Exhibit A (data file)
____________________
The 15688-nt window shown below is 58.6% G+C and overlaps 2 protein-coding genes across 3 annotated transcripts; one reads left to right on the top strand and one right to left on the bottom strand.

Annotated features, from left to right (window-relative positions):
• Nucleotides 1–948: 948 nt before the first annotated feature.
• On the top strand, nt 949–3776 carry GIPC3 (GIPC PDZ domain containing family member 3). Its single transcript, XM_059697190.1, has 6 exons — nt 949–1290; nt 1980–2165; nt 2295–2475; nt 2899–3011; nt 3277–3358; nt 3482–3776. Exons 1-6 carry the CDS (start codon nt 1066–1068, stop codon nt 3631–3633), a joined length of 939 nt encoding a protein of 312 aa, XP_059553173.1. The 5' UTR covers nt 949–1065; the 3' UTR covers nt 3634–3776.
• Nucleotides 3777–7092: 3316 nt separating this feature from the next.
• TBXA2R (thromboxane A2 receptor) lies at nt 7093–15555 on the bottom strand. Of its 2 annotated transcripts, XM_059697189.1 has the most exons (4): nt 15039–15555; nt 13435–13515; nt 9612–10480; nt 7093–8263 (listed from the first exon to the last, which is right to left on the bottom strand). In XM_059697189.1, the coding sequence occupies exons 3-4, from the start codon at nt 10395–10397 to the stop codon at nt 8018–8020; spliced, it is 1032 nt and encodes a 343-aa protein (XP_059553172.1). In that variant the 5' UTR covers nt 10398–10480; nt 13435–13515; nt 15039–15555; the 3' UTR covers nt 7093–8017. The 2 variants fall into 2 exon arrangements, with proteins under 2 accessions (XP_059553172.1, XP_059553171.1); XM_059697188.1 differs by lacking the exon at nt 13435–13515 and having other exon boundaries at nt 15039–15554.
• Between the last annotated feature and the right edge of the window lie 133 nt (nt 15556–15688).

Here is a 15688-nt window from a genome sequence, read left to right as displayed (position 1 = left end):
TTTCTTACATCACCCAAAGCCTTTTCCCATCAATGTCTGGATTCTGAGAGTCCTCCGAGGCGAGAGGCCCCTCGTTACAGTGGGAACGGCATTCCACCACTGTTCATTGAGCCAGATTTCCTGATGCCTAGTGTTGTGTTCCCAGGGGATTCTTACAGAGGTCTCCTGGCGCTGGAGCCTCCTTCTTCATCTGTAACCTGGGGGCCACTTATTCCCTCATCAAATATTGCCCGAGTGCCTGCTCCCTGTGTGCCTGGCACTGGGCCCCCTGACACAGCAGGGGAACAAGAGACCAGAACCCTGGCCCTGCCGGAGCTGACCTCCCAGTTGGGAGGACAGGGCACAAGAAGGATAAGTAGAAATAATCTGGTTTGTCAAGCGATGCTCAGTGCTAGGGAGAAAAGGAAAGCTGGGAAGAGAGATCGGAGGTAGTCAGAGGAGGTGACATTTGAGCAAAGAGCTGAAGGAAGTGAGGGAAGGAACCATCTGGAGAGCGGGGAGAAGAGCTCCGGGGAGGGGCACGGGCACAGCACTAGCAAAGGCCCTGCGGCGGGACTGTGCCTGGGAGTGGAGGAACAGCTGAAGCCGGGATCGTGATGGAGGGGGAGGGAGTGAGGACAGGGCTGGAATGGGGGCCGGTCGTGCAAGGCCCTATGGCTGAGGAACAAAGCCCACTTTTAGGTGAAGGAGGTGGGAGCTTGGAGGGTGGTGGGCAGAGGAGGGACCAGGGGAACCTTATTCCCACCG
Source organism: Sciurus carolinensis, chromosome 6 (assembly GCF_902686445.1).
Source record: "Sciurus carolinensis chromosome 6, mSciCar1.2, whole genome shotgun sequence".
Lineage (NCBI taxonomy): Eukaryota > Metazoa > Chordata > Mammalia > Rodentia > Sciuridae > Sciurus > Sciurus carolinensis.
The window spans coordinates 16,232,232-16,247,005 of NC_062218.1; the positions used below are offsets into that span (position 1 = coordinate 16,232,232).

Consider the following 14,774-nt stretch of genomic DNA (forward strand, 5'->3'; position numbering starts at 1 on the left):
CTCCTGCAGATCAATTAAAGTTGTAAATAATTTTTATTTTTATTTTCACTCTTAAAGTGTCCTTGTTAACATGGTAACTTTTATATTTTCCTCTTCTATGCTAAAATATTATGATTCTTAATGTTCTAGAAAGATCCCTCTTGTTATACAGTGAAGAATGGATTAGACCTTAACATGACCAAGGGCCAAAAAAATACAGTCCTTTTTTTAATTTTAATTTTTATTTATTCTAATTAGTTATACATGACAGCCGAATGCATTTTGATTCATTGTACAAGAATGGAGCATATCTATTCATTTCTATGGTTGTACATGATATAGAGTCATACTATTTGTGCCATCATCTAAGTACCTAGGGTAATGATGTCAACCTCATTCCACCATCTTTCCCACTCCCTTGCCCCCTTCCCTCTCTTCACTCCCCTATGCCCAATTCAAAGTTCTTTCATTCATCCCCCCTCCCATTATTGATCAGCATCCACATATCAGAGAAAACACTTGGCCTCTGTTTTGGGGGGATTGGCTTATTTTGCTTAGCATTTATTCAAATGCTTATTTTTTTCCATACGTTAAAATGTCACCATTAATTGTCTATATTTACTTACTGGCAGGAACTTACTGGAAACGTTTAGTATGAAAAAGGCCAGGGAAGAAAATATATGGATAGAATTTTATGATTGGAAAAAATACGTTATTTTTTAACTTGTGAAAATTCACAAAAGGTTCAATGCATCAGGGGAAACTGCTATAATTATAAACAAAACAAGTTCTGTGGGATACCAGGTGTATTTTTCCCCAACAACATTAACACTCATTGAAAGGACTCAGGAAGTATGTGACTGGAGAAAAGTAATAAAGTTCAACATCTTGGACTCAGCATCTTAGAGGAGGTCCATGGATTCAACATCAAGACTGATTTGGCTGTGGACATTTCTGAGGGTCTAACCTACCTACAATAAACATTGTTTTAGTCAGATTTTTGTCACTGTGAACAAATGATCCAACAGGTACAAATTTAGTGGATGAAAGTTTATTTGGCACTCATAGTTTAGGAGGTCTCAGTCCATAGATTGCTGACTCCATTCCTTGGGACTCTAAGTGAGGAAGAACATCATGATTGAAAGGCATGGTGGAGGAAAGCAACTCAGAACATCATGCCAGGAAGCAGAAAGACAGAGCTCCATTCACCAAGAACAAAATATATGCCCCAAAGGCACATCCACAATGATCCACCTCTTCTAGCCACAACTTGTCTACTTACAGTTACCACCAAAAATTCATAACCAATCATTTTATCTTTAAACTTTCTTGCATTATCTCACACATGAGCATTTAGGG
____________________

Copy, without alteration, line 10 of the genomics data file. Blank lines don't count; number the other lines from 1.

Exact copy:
Source organism: Sciurus carolinensis, chromosome 6 (assembly GCF_902686445.1).